The Cabinet meets in July at the White House.

The Cabinet meets in July at the White House. Evan Vucci/AP

Analysis: Is It Time for Trump Aides to Resign?

Many presidential appointees face an agonizing choice—leave the president with fewer restraints on his darker impulses, or stay to serve the republic even if it costs their integrity.

John Kelly’s stricken look, head slumped on chest, as President Trump brayed a defense of the “fine people” on both sides in a Charlottesville march of neo-Nazis and white supremacists, said it all. A man raised to believe in a code of decency and honor had to endure language from his boss which would have earned one of Kelly’s Marine lieutenants the chewing-out of a lifetime. And he had to listen knowing that despite his efforts to instill discipline in the White House, he could expect more rhetoric—lies, bombast, and provocation—that would inflame some of the worst memories and darkest impulses of the American soul. If Kelly had not chosen to be there fully aware of who Donald Trump is, one might have felt sorry for him.

The spectacle of Kelly and two of Trump’s leading economic aides, Gary Cohn and Steven Mnuchin, both Jewish, listening on August 15th to Trump’s rant rekindled the question of decent men and women serving in the administration. Should they quit, or as some suggest, stay to serve the Republic?

The answer is different for different people. Young people who seek careers in the civil service, military, diplomatic corps, or intelligence services should do so— career people do not represent any particular administration; their seniors must stay in, because some of the most effective brakes on Trump’s excesses will come from officials stubbornly adhering to constitutional norms. This is not the Deep State of Steven Bannon’s dark fantasies; it is the deep fidelity of public servants to the law. 

Political appointees are another matter. Yes, they take an oath to support and defend the Constitution, but they are representatives of the president, and are presumed to be committed to implementing his plans and his platform. If they cannot say as much openly, if they construct a distance between themselves and him on the most important issues, then they are lying to themselves and to others. It may not seem to present an immediate  moral crisis for a deputy assistant secretary for warehouse maintenance, but challenges to one’s integrity in public service can crop up in the oddest places.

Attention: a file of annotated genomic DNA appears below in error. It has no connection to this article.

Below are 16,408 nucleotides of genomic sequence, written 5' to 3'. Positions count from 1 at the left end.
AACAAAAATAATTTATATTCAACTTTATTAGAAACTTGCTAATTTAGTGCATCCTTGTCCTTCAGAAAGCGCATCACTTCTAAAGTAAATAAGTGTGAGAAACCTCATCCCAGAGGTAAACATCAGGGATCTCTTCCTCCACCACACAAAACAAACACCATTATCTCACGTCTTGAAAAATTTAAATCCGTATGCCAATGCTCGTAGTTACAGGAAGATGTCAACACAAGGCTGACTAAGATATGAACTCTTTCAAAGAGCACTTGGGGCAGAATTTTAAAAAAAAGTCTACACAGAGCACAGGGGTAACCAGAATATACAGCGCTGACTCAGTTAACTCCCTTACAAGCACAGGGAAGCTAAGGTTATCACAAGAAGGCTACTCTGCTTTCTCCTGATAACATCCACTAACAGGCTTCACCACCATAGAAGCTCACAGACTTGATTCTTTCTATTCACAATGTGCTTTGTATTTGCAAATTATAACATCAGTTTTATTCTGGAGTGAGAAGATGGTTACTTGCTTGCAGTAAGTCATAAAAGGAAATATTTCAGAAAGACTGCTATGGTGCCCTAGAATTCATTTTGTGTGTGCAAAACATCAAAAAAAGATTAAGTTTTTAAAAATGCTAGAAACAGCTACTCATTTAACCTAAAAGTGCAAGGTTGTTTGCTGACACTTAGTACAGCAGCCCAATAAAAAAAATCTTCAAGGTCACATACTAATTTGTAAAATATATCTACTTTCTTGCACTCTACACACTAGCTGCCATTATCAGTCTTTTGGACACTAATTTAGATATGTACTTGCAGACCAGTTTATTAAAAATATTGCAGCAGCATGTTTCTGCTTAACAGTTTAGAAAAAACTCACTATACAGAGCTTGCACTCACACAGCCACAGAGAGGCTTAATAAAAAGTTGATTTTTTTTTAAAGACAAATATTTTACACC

Those who are already at the center of government have a much tougher problem. Unless they had been living in an isolation chamber during all of 2016, they had to have gone in knowing that Trump was awful. The name Trump will be tattooed invisibly on their foreheads going forward; henceforth in the right light it will be brightly illuminated. They may, in later years, like to say, “I worked for Rex Tillerson” or “I served honorably at the Treasury.” Those around them, including those whose respect is worth having, will think, “No, you signed up for Trump and you know it.”

The issue becomes much more serious, however, if as Jamie Kirchik has argued, a real crisis impends. The argument for senior individuals like Kelly, Mattis, and McMaster to stay on the job is twofold. They can put brakes on truly calamitous decisions by coaxing or persuading their mercurial boss or blunting his nastiest advisers. If Trump wanted to issue an order to publicly smear ISIS prisoners snatched in Syria with bacon and pig’s blood, and Mattis convinced him not to, that would be such a service. That is why I testified to the Senate Armed Services Committee before Trump’s inauguration that it should change the law to allow Mattis to serve as secretary of defense despite his having recently left military service. He would, I said at the time, at least be in a position to modify or block willfully stupid and dangerous actions.